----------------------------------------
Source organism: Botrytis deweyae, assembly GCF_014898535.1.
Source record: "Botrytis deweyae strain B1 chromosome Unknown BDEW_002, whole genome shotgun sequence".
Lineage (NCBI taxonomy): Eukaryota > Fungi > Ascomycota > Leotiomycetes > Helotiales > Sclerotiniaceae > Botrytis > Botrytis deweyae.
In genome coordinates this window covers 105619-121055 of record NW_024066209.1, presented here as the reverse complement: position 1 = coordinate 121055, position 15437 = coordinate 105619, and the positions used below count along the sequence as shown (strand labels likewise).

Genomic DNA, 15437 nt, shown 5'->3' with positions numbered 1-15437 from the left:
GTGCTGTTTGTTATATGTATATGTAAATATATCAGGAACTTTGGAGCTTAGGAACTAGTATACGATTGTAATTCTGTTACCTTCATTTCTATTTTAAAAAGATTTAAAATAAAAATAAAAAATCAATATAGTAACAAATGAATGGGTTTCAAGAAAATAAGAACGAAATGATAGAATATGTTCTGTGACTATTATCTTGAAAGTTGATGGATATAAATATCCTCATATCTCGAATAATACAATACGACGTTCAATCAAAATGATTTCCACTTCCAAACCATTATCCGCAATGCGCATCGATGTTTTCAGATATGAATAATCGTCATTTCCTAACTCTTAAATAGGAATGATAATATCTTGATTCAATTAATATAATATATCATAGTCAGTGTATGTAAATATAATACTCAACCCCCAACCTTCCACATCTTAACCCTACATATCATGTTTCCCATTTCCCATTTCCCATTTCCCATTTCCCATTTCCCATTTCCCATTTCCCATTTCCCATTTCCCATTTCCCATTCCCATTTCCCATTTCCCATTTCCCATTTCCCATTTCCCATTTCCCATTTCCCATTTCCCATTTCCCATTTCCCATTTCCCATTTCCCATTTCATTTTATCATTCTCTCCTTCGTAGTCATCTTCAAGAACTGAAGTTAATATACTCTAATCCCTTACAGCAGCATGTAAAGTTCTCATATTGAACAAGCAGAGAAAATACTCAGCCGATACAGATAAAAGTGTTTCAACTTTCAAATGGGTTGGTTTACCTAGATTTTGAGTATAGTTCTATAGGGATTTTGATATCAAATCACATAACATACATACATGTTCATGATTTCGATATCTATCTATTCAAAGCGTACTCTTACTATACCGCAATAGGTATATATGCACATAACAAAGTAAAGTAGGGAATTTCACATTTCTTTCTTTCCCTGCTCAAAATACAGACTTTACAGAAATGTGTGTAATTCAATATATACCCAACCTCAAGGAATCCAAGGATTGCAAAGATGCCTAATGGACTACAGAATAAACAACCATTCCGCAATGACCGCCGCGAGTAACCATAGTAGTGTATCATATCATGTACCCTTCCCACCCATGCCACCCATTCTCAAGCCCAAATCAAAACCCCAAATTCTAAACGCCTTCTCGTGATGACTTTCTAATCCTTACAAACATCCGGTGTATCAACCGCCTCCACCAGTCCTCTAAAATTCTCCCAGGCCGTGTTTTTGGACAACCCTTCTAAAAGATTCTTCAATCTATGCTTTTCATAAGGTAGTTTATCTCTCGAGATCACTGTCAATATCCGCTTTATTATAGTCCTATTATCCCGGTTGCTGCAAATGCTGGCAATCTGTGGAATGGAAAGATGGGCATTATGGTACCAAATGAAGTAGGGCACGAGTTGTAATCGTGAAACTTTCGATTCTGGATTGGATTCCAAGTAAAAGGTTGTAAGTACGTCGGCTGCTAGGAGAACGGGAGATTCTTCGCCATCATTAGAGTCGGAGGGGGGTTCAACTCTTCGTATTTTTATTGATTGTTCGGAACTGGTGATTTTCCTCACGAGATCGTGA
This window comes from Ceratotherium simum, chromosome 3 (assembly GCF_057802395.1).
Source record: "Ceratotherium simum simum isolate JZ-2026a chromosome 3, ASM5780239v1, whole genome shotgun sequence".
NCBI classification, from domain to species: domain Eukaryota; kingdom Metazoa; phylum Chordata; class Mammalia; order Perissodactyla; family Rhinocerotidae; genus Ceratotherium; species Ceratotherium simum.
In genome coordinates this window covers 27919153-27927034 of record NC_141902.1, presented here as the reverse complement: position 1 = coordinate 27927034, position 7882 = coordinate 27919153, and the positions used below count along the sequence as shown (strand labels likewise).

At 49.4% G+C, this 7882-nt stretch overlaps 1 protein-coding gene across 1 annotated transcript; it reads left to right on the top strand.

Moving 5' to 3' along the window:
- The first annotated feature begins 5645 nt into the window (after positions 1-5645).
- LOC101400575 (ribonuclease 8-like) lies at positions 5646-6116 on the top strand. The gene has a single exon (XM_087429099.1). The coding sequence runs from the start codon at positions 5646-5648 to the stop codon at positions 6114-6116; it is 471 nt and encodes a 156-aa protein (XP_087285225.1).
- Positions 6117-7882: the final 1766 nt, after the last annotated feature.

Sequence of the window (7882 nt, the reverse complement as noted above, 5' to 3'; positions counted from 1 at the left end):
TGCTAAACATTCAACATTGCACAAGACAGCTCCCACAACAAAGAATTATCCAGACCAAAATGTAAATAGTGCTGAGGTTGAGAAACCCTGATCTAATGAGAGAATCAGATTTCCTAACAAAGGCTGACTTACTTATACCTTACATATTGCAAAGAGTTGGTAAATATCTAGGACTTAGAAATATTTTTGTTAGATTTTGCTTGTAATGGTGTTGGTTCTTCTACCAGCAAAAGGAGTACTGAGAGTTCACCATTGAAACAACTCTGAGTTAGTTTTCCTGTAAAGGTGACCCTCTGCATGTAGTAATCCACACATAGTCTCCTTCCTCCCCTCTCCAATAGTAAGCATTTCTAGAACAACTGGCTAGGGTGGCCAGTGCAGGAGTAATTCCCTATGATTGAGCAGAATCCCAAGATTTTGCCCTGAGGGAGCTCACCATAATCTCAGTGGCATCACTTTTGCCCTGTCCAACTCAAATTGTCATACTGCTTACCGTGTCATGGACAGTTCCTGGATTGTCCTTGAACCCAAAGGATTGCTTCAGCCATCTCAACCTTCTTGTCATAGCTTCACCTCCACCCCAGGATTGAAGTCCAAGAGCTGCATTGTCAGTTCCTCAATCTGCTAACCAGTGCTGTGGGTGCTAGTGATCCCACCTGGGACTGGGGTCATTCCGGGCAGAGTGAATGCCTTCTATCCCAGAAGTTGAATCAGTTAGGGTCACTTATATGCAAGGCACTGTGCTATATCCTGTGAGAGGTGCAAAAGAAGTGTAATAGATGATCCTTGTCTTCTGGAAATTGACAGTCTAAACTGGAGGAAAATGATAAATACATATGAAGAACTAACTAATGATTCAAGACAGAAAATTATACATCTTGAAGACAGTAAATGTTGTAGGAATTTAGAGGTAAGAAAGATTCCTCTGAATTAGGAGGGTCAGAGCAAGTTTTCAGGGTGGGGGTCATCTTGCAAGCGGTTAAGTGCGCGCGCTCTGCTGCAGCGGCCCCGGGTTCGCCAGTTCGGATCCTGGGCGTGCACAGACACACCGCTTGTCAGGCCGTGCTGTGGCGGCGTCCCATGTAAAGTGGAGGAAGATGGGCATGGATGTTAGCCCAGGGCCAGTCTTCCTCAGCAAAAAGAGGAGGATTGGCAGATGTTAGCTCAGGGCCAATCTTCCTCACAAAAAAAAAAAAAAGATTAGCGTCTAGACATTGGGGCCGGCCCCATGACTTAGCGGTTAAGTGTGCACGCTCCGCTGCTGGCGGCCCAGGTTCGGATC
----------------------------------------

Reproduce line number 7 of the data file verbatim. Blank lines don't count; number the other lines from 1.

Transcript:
This window comes from Ceratotherium simum, chromosome 3 (assembly GCF_057802395.1).